Tuesday, March 4, 2014

Why use a pen name?

I confuse people on purpose. Any of my published works have me listed as “J. Lloyd Morgan.” But that’s not the name I go by in real life. My first name is Jason. That’s what most people call me, aside from some aunts that call me Jakey.

Why then do I use a different name when I write? There are two main reasons. First is branding and marketing. That’s right, branding and marketing. “Jason Morgan” is a very common name. However, “J. Lloyd Morgan” is much less common. In fact, if you Google “J. Lloyd Morgan,” you’ll find my books.

The second reason is privacy. There are some readers that are a bit, well, persistent when it comes to their favorite authors. We’ll leave it at that.

But those two reasons aren’t the only ones why writers use pen names. And this is where it gets to be a bit sticky. Some writers are going to be ticked off that I bring this up. So be it. It’s not the first time I’ve brought up something that makes people uncomfortable, or at the very least consider their actions.

Another reason for using pen names, which I think is legitimate, is that some authors write for different genres and will, at times, use a different name for each genre. Let me give you an example: A person who writes horror might use the name “I. B. Scary” for their pen name. The same person may also write romance. Would “I. B. Scary” be a good name for a romance writer? Probably not. Instead, the same person may use a different pen name for their romance novels like “Lotti Kissez.”

So, what’s so controversial? Nothing, yet. This is where I’m going to rattle a few cages. I know of some authors who profess to follow a certain moral code. Most of their written works lines up with that moral code. For example: they don’t believe that people should be slaves to other people. Therefore, nothing in their written works glorifies or promotes the idea that slavery is good. Get it?

However, there are those who then write stories that may indeed include elements that diverge from their stated moral code. Because they don’t want people to know it’s them, the same person who writes stories that sticks to their code, they use a different pen name.

That’s a concept I struggle with as a writer. I’ve written in several different genres: historical fiction, medieval fiction, contemporary fiction, and fantasy. My next two books are different genres from others I’ve written. One thing I’ve been consistent about is sticking to my moral code. There are no swear words or descriptive sex scenes in any of my books. It’s a line I won’t cross—no matter what I write. To that end, I have decided to use only one pen name.

I bring all of this up based on a couple of situations I recently encountered. The first one was at a meet and greet of authors I hadn’t met before. One of the ladies told me she wrote sweet romance under a certain pen name, and erotic fiction under a different pen name. When I asked why, she said, “My mother would have a heart attack if she knew I wrote erotica.”

The second situation came from my kindle. There was an advertisement for a book on the front of the kindle. The cover said something along the lines of “New York Times Bestseller Jane Doe writing as John Doe.” It struck me as odd. Why, oh why, would you have two different pen names if you would openly announce both pen names on the cover of your book? I figured they did that because Jane Doe was a popular author, and John Doe wasn’t, so in an effort to sell more books, the writer had to tell the world they are the same person.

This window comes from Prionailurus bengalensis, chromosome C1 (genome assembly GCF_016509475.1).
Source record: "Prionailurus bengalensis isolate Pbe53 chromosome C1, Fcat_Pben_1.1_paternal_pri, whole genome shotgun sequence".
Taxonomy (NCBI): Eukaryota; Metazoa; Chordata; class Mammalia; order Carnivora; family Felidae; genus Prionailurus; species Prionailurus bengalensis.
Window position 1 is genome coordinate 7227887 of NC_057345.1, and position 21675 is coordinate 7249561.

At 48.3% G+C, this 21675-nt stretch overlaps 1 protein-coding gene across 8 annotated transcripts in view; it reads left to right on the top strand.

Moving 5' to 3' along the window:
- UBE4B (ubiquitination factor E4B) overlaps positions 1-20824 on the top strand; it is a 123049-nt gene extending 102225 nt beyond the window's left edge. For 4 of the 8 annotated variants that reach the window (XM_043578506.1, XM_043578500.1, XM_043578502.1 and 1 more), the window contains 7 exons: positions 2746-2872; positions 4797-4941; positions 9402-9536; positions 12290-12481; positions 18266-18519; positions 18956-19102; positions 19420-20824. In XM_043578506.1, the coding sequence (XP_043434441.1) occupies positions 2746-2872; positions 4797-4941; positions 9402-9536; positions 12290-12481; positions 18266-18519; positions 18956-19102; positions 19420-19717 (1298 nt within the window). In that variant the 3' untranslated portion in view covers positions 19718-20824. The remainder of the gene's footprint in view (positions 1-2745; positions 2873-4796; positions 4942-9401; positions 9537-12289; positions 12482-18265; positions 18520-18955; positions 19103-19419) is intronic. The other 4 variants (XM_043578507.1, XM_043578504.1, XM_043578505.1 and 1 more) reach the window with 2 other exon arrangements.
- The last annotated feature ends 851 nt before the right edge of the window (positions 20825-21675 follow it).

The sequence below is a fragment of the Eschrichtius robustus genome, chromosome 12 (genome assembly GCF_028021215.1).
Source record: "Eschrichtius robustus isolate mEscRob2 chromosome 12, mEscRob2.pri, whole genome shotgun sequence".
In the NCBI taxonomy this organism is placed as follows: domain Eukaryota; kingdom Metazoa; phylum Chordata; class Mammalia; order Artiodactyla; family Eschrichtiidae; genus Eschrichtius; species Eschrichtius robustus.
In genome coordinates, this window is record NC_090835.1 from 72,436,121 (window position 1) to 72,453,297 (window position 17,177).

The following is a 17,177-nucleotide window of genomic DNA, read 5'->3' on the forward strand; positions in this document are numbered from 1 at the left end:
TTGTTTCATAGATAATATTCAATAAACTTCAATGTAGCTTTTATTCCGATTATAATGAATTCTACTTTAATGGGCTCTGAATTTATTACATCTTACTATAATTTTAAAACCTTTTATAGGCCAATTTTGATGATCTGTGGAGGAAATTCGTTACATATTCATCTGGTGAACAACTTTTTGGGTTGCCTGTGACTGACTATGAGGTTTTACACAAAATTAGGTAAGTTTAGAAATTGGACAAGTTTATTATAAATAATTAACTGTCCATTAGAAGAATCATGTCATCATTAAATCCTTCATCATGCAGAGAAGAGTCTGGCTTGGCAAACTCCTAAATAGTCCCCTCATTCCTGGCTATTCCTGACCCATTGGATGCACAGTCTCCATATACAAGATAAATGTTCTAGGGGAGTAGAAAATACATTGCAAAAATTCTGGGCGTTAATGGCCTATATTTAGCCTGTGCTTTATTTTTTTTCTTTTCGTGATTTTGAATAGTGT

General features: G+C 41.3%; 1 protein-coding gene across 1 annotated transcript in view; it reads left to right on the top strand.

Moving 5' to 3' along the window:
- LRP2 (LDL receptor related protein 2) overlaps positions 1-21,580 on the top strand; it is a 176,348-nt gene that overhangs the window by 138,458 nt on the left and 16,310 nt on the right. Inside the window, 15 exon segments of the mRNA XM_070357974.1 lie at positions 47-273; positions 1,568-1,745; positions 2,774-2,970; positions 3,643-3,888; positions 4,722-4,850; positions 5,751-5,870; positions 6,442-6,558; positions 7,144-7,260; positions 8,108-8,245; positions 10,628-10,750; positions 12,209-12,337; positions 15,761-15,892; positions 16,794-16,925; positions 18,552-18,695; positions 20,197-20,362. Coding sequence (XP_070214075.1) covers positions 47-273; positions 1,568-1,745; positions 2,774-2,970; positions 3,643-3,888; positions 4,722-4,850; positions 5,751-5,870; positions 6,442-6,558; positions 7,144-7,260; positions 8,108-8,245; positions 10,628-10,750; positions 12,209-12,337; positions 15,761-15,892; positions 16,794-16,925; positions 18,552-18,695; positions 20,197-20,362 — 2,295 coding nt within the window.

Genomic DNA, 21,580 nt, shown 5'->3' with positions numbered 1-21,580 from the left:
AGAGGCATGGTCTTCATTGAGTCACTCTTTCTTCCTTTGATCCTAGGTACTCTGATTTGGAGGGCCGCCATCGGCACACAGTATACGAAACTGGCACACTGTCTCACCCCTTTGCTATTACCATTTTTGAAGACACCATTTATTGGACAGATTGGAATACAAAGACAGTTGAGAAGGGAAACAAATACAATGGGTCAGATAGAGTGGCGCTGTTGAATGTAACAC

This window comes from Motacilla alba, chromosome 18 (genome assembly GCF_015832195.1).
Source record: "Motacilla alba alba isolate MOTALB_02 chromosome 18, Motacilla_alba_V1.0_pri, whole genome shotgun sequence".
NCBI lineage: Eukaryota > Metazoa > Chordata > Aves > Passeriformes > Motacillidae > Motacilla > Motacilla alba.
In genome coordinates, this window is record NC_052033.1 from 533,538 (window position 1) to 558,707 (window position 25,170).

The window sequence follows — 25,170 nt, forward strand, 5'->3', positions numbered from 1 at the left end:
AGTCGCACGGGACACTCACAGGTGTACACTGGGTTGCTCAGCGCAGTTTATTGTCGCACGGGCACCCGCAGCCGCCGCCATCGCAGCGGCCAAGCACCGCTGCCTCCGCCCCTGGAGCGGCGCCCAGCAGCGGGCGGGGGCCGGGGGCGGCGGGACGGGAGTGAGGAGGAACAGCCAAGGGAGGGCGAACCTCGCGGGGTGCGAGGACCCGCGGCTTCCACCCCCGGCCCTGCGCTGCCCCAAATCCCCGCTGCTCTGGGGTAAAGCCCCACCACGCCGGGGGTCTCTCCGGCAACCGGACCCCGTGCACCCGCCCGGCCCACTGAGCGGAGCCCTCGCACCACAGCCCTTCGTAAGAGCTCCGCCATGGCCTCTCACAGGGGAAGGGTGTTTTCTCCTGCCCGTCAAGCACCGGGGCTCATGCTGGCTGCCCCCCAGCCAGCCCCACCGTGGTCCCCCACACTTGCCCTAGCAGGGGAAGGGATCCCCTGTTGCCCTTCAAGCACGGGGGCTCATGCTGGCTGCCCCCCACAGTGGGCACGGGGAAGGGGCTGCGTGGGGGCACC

I guess it all comes down to this: each writer has stories they want to tell. Some writers are willing to compromise on their core beliefs for the sake of making more money by writing books that are considered “in demand” by some publishers.

This point was driven home to me one day when I was a guest author at a high school. One of the students asked me, “Do you make a lot of money from writing?” I gave my vague answer of “I do just fine, thank you.” Another student in the class spoke up. He said, “I’ll bet he could make a lot more if he wrote porn. He could even use a different pen name, like Buck Naked.”


  1. Interesting and insightful. I often wondered about SAG/Movie Star monikers. I heard there can't be repeat names registered for SAG so some people change their name. Also some agents suggest more catchy names to make them stand out in the audition pile (not sure a name will help when you have to act to get a job). Good thing I have a unique name and I'm not well known enough to get creepy stalker readers ;), and have a strong writing/life moral code. I get to stick to my own name!

  2. Another reason I'm aware of is that women often go by their initials so as not to lose boy readers. K.A. Applegate and J.K. Rowling come to mind. Because I guess boys don't want to read books written by girls. :) It's something I've often wondered. I'm writing a MG Fantasy, but I really want to use my everyday name: Kimi Pieper. I figured I'll just wait to see what my editor thinks.

    Thanks for the thoughts! I think I'll follow your blog now.

  3. Thanks for your post, Jason. Timely for me as I start outlining a new series in a new genre. I plan on sticking to my moral code, but I wondered if I should use a pen name not to "confuse" people, but I like what you've said and I'd love to keep using my own name. Glad to hear it's worked for you!

  4. No one can spell my real name and no one can pronounce it. Death sentence for an author.

  5. Interesting information! I've batted around the idea of using pen names for different genres, even spoke to Dave Farland/Wolverton about it, (he has no regrets for using a pen name) but I haven't jumped into that lake yet because some tell me it would take twice as much marketing. (That's something I don't need!)